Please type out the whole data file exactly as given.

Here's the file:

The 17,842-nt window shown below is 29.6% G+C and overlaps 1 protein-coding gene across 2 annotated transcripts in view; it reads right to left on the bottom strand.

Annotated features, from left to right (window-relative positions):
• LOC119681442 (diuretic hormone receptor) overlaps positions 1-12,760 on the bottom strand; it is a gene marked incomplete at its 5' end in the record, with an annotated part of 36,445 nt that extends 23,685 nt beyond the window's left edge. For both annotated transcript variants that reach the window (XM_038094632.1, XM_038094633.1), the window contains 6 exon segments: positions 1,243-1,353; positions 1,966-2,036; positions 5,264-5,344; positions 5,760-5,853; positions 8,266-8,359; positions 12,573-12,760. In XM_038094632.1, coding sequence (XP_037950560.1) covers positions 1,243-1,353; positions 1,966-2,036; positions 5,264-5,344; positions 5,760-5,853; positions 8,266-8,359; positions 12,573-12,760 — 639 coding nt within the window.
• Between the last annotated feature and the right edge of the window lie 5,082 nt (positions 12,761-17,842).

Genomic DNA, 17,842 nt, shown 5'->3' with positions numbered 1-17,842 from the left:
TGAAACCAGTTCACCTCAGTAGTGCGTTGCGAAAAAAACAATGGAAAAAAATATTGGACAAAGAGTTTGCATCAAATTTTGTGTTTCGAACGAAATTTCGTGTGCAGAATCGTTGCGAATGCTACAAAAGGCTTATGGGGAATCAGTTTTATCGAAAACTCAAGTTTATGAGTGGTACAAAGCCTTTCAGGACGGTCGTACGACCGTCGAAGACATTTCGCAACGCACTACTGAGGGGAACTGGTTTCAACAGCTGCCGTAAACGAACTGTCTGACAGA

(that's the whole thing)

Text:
The 17,842-nt window shown below is 29.6% G+C and overlaps 1 protein-coding gene across 2 annotated transcripts in view; it reads right to left on the bottom strand.

Annotated features, from left to right (window-relative positions):
• LOC119681442 (diuretic hormone receptor) overlaps positions 1-12,760 on the bottom strand; it is a gene marked incomplete at its 5' end in the record, with an annotated part of 36,445 nt that extends 23,685 nt beyond the window's left edge. For both annotated transcript variants that reach the window (XM_038094632.1, XM_038094633.1), the window contains 6 exon segments: positions 1,243-1,353; positions 1,966-2,036; positions 5,264-5,344; positions 5,760-5,853; positions 8,266-8,359; positions 12,573-12,760. In XM_038094632.1, coding sequence (XP_037950560.1) covers positions 1,243-1,353; positions 1,966-2,036; positions 5,264-5,344; positions 5,760-5,853; positions 8,266-8,359; positions 12,573-12,760 — 639 coding nt within the window.
• Between the last annotated feature and the right edge of the window lie 5,082 nt (positions 12,761-17,842).

Genomic DNA, 17,842 nt, shown 5'->3' with positions numbered 1-17,842 from the left:
TGAAACCAGTTCACCTCAGTAGTGCGTTGCGAAAAAAACAATGGAAAAAAATATTGGACAAAGAGTTTGCATCAAATTTTGTGTTTCGAACGAAATTTCGTGTGCAGAATCGTTGCGAATGCTACAAAAGGCTTATGGGGAATCAGTTTTATCGAAAACTCAAGTTTATGAGTGGTACAAAGCCTTTCAGGACGGTCGTACGACCGTCGAAGACATTTCGCAACGCACTACTGAGGGGAACTGGTTTCAACAGCTGCCGTAAACGAACTGTCTGACAGA